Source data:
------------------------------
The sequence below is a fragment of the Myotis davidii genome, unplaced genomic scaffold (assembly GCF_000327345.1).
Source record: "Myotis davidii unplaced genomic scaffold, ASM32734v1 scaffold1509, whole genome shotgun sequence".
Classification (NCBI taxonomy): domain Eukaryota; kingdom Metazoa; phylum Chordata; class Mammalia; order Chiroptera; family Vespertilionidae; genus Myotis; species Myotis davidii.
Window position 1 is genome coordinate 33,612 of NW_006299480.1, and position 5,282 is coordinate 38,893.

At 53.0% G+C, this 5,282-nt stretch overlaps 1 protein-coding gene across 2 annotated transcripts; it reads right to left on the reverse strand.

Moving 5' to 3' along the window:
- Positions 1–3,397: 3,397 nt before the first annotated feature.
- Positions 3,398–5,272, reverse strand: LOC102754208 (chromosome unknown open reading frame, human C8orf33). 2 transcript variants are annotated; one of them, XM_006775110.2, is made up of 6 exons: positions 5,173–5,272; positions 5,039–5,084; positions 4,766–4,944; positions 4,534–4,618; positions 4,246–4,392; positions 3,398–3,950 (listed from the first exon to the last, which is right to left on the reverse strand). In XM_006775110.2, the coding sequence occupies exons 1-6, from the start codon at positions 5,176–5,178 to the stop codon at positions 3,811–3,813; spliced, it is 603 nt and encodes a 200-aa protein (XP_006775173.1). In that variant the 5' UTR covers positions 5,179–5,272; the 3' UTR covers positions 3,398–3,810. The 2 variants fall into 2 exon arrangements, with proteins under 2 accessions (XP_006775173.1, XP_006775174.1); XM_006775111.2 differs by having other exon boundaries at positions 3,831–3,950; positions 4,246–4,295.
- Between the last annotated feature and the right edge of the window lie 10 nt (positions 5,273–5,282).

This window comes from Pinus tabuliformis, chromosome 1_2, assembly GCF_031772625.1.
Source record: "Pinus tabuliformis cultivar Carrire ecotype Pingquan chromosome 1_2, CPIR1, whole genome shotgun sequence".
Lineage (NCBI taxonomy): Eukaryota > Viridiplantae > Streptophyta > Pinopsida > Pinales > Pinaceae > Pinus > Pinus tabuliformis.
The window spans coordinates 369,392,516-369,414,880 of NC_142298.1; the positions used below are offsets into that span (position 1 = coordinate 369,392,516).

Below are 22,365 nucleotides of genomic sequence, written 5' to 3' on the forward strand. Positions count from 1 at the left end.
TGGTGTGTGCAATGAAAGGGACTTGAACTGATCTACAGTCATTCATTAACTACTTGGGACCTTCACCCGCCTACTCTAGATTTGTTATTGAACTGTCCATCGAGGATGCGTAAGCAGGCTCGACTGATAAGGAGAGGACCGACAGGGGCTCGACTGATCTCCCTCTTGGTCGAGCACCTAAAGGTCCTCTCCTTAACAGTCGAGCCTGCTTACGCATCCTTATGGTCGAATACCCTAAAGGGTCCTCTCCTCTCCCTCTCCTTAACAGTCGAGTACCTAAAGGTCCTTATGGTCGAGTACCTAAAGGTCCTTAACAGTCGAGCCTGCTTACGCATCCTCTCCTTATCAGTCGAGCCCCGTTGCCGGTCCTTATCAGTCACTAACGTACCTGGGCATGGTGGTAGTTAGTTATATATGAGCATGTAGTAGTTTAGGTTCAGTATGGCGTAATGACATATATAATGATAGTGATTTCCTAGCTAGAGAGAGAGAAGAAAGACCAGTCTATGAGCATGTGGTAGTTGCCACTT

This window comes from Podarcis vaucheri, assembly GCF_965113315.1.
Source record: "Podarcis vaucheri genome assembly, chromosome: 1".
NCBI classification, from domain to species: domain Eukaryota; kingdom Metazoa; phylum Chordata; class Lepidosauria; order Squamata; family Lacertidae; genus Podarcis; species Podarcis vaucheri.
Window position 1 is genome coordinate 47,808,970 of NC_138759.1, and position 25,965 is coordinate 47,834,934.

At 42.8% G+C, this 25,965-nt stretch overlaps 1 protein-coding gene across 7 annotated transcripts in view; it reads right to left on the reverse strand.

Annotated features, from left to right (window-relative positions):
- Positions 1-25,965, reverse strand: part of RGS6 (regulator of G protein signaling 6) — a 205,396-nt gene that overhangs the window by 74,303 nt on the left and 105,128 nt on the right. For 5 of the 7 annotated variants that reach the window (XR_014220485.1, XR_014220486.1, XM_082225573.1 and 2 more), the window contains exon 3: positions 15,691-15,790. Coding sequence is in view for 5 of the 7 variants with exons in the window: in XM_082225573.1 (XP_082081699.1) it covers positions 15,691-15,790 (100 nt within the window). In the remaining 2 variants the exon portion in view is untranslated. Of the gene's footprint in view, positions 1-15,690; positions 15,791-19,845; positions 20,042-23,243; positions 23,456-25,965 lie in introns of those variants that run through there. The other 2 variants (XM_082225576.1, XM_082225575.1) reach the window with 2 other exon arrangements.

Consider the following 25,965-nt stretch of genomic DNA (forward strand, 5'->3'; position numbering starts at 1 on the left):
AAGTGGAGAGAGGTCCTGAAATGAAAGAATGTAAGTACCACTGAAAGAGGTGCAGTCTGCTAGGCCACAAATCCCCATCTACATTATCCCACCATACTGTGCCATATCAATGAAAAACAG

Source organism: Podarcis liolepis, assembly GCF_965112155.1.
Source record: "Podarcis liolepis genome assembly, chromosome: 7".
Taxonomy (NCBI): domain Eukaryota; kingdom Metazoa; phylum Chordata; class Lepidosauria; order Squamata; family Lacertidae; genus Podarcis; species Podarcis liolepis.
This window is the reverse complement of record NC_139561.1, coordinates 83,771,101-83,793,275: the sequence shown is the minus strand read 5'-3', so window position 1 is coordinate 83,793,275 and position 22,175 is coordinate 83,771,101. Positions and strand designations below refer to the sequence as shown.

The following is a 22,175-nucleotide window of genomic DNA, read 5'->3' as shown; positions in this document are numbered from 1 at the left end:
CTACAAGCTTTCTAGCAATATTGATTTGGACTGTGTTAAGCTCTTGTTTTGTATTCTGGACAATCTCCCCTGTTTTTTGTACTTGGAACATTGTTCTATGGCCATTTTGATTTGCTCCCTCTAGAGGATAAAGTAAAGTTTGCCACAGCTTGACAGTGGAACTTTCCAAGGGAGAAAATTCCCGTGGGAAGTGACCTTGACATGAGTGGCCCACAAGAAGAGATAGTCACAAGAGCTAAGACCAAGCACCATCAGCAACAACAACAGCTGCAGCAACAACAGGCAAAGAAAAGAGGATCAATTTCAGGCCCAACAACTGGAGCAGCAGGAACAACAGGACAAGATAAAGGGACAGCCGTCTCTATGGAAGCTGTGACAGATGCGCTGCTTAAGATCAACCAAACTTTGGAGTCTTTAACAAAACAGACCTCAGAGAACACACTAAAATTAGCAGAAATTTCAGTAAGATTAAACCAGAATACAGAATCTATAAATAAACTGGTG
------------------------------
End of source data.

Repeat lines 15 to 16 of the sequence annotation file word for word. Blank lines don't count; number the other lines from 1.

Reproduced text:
TGGTGTGTGCAATGAAAGGGACTTGAACTGATCTACAGTCATTCATTAACTACTTGGGACCTTCACCCGCCTACTCTAGATTTGTTATTGAACTGTCCATCGAGGATGCGTAAGCAGGCTCGACTGATAAGGAGAGGACCGACAGGGGCTCGACTGATCTCCCTCTTGGTCGAGCACCTAAAGGTCCTCTCCTTAACAGTCGAGCCTGCTTACGCATCCTTATGGTCGAATACCCTAAAGGGTCCTCTCCTCTCCCTCTCCTTAACAGTCGAGTACCTAAAGGTCCTTATGGTCGAGTACCTAAAGGTCCTTAACAGTCGAGCCTGCTTACGCATCCTCTCCTTATCAGTCGAGCCCCGTTGCCGGTCCTTATCAGTCACTAACGTACCTGGGCATGGTGGTAGTTAGTTATATATGAGCATGTAGTAGTTTAGGTTCAGTATGGCGTAATGACATATATAATGATAGTGATTTCCTAGCTAGAGAGAGAGAAGAAAGACCAGTCTATGAGCATGTGGTAGTTGCCACTT

This window comes from Podarcis vaucheri, assembly GCF_965113315.1.